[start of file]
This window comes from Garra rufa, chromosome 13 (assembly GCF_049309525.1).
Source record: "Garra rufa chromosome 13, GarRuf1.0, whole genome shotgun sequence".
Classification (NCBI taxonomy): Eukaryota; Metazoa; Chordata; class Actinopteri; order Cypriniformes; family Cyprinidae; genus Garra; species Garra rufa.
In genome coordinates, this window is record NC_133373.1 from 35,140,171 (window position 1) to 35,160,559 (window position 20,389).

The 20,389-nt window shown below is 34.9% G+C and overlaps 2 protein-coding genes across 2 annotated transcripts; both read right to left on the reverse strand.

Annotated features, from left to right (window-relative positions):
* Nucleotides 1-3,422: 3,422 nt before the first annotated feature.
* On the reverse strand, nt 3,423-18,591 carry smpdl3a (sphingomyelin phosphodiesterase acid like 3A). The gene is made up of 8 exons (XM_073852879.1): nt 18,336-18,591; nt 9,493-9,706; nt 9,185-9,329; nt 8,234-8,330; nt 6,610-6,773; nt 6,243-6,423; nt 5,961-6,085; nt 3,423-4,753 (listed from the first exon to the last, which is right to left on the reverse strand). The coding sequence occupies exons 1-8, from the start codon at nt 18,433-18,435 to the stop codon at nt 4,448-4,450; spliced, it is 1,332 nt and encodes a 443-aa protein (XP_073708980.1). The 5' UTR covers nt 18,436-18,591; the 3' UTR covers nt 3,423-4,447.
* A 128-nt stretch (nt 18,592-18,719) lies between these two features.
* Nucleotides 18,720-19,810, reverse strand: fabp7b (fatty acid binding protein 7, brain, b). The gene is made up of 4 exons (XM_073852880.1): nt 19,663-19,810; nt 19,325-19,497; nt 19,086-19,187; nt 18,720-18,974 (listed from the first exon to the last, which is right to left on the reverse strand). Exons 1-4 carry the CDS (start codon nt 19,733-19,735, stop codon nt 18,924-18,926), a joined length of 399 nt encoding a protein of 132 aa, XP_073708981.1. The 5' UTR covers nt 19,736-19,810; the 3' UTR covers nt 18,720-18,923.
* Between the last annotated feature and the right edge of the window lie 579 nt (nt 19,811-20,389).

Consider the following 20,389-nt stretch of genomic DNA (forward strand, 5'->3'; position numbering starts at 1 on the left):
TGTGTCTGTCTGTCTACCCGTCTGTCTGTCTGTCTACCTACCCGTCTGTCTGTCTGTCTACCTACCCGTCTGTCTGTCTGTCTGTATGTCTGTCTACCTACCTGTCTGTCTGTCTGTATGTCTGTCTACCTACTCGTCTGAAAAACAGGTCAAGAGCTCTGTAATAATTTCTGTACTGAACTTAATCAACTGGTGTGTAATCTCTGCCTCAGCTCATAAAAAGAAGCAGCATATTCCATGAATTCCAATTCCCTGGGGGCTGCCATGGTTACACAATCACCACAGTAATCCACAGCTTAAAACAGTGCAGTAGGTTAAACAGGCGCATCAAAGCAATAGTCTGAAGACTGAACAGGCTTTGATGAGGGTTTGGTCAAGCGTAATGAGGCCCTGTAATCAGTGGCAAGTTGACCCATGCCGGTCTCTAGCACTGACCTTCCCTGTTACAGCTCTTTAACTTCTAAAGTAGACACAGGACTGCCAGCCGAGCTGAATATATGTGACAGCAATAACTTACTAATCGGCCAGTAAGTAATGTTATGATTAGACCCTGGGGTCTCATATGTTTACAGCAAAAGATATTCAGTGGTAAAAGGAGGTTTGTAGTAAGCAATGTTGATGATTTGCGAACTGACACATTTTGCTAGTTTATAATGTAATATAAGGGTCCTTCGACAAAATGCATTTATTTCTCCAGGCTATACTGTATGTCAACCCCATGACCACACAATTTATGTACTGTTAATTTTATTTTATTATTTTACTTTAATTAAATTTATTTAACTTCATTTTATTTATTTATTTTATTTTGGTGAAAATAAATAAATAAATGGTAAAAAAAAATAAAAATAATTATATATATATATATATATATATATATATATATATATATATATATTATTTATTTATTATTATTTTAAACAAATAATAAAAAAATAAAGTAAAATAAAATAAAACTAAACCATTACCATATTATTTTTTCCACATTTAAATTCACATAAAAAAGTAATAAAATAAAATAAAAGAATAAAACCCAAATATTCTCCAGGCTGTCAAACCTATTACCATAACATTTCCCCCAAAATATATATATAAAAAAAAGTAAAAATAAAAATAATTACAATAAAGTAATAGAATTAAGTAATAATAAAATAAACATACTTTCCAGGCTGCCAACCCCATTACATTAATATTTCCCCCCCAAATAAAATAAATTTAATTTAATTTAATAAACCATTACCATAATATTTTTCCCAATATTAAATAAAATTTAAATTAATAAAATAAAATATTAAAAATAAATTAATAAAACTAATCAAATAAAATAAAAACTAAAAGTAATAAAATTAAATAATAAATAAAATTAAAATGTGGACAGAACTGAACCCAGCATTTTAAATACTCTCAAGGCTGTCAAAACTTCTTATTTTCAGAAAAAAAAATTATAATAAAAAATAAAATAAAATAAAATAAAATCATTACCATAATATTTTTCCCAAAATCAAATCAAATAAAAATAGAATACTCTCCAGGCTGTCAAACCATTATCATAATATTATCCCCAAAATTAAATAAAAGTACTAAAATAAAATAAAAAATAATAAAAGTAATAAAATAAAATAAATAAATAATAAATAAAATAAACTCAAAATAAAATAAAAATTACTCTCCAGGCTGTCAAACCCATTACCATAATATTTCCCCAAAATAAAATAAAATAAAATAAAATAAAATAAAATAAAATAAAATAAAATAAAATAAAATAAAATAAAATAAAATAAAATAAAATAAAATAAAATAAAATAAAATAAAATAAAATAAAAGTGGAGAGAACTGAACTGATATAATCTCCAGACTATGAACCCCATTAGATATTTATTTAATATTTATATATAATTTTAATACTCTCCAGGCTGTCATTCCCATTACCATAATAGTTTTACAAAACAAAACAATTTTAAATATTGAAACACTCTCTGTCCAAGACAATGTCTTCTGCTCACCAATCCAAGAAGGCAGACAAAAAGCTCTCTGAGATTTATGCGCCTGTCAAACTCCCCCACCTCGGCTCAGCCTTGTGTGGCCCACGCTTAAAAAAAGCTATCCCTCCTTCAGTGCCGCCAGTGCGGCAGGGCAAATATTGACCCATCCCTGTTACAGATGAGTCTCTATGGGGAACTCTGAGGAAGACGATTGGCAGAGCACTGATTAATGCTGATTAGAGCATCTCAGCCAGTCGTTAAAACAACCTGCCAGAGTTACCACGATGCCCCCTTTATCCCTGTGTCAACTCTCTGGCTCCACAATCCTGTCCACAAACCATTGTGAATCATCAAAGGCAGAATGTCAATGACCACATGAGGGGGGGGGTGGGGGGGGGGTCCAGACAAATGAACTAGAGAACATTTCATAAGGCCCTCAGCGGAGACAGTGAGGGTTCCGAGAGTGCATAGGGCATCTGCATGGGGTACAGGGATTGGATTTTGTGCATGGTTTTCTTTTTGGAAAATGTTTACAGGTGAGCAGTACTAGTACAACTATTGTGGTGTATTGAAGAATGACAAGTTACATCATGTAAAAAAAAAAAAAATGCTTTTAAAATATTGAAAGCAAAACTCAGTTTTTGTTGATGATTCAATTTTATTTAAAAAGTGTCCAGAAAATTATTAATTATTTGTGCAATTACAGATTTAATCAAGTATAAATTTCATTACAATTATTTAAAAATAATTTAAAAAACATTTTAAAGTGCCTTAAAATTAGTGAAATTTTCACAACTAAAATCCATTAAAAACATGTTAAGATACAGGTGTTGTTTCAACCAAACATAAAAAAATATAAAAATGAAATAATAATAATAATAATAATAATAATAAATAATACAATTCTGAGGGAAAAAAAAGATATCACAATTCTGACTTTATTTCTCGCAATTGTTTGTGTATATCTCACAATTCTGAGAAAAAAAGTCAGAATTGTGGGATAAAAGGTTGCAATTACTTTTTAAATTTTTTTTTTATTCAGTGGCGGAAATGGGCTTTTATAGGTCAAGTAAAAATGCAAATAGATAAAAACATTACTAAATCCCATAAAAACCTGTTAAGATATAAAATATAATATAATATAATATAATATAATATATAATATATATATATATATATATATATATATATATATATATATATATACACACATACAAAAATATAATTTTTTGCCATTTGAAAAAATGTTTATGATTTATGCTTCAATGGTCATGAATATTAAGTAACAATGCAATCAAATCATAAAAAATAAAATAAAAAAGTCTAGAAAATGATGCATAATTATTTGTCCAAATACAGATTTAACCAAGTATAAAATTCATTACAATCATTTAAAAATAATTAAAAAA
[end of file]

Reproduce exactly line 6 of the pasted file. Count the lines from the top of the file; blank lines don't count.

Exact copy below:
Annotated features, from left to right (window-relative positions):